My mom passed away on Thursday, April 19, 2012. I normally would not discuss such a sad and personal detail of my life but since this is probably something that is going to have some kind of an effect on me from here on out, I thought it best to share with you. I will not bore you with the details but instead I am pasting the eulogy that was read at my mom’s memorial service yesterday.
First and foremost I want to thank each of you for all of the love, support and prayers that you have given to me and my family.
Most of you know that I have a 15 month old so. His name is John Brooks. John Brooks is what I like to refer to as a bruiser. He barrels through life at 90 miles an hour using sheer force ad determination; falling over obstacles and hopping right back up, using all of his strength to push his way through until he grasps the object that he thinks he needs. I cannot begin to tell you the number of times since he’s learned to walk that I have thought to myself “Oh heavens we are certainly going to the ER now” only to watch him stand up, brush himself off and just keep on going.
In my mind, that force and will and determination and strength that my 15 month old displays as he barrels through life is my mom. For the majority of my mom’s life she was that force. From the time that I knew what the word meant, if you had asked me to describe my mom in one word it would be strong. She made people know that she was there. She made people listen to what she had to say. When everyone and everything else in my world was falling apart I knew that my mom would be there standing strong, remaining calm and devising a plan to conquer whatever obstacle lie I front of her. I’ve heard many people say throughout my childhood and adolescence that my mom was one of a kind – a force to be reckoned with. When I was little, literally EVERYONE I EVER MET either told me how much I reminded them of my mom or called me Leslie because in their mind they couldn’t tell the difference. Sometimes it was annoying, but more than anything I would and I do still burst with pride that anyone would think that little old sensitive emotional me resembled my mom in any way.
The thing I want us most to all remember about my mom is that the person that inhabited her body these past few years – was not her! She was sick and unfortunately her sickness changed her personality. The mom that I knew and the Leslie that you knew loved with all of her heart and helped everyone she met. The Leslie that you knew loved people and just had to be involved in everything that was going on in this town and in this church and in our lives whether we wanted her to be or not. The mom we knew didn’t want any of mine or my sibling’s friends calling her anything but Leslie and looked on all of our friends as her other children. The mother/daughter/sister/friend that we knew would walk through fire and bend over backward for each and every one of us, wanted every child she ever knew to be her “besie friend”, would give some of us a kidney, would nurse others of us back to health, would talk to any of us on the phone until 4 in the morning and would’ve helped us hide the body if it ever came to that…fortunately it never did that I know of.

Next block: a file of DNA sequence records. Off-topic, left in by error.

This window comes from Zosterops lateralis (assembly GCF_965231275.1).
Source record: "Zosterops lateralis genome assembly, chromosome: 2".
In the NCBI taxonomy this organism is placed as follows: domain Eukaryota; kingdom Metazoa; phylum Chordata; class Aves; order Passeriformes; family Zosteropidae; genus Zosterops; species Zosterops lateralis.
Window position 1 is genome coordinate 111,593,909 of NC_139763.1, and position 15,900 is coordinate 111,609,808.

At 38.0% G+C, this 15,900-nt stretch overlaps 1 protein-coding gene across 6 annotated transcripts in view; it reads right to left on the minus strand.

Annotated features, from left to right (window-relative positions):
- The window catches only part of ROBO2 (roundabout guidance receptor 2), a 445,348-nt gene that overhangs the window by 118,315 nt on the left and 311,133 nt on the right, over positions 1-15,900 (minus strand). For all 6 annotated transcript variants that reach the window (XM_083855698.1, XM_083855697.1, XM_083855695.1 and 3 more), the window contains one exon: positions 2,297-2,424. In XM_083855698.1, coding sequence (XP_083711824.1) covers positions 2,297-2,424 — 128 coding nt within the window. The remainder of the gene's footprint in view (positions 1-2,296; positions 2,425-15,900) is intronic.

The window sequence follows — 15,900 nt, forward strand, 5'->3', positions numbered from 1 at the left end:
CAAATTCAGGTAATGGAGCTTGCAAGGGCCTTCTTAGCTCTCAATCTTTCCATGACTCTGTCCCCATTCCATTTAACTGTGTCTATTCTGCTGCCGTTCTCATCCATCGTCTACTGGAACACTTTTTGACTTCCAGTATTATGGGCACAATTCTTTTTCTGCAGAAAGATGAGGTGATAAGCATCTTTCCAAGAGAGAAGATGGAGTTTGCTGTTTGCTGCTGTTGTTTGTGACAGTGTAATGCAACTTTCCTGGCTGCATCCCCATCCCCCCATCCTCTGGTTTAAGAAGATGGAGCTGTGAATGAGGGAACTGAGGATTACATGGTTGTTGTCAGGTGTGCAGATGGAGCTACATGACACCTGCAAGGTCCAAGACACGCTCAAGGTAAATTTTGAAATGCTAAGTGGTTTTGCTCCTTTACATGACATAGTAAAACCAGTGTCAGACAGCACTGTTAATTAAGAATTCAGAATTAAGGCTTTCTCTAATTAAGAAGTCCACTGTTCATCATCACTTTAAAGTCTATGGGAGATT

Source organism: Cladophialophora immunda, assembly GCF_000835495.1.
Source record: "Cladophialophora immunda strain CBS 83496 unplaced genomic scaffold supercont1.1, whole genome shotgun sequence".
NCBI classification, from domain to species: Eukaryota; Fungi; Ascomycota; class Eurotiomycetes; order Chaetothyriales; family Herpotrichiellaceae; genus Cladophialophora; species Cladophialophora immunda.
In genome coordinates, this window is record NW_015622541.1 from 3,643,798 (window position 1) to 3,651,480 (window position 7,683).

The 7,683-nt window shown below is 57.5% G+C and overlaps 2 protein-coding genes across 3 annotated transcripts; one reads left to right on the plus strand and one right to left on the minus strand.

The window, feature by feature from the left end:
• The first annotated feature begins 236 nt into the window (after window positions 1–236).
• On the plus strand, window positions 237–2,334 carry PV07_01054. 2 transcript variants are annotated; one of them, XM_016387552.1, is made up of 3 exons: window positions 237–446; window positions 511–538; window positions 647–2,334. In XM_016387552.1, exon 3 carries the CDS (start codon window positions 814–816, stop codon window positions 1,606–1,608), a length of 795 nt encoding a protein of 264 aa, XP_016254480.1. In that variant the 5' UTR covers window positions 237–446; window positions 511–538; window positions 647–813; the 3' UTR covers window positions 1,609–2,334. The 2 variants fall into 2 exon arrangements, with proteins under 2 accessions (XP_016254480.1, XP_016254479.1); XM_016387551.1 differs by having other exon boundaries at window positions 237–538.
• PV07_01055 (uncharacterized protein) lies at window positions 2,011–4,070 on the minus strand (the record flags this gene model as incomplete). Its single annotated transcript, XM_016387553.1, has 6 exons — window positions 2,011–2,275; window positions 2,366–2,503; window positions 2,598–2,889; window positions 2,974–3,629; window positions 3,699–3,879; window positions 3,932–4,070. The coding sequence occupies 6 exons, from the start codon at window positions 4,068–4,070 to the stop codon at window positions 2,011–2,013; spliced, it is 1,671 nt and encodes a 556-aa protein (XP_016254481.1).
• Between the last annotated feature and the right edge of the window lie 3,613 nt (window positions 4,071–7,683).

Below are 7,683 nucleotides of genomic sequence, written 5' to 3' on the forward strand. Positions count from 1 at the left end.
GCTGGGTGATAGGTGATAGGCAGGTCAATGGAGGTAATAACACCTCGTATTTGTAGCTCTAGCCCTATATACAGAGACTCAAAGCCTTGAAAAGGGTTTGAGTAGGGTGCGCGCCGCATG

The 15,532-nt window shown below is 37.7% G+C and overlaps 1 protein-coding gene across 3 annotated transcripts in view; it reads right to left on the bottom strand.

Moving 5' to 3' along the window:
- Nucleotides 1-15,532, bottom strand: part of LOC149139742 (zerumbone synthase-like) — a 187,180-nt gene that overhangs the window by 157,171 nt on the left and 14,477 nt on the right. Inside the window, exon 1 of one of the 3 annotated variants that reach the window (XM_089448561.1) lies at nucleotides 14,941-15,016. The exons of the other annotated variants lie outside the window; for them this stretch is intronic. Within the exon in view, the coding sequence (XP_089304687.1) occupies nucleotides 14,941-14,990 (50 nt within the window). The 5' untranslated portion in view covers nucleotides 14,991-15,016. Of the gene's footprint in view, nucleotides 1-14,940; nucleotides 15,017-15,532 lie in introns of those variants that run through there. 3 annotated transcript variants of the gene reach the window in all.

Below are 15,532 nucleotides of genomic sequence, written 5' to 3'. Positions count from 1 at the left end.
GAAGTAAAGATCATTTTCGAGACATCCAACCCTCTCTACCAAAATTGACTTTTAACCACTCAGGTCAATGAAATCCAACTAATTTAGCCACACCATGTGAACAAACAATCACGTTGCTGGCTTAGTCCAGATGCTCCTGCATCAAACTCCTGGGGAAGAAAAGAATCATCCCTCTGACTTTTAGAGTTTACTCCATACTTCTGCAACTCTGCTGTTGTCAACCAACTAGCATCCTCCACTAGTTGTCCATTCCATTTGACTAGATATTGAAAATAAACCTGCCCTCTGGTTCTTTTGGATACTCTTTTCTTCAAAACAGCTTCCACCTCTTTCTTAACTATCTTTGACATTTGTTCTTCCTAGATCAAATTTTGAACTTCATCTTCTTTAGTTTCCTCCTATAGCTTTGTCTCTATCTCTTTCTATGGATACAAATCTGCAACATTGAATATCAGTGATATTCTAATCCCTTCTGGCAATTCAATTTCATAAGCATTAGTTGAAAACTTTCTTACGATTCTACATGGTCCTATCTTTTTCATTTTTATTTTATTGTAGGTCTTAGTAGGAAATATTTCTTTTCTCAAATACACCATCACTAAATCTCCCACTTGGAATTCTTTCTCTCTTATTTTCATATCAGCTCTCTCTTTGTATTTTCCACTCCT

The thing that my mom wanted my siblings and me to remember above all is that you never give up on your family. That if someone you love pushes you away 99 times then you better be back there on day 100 offering to help. That we should never let a fear of hurting someone’s feelings or offending someone prevent us from helping them if need be or doing the right thing. Those lessons that she taught us are what I hope that we all take with us from this place today because I know that my mom and your Leslie looked on every person in this room as family and I know that my mom and your Leslie would expect us all to take care of one another in the same way that she took care of each of us.
I love you all and I thank you again for your love and support.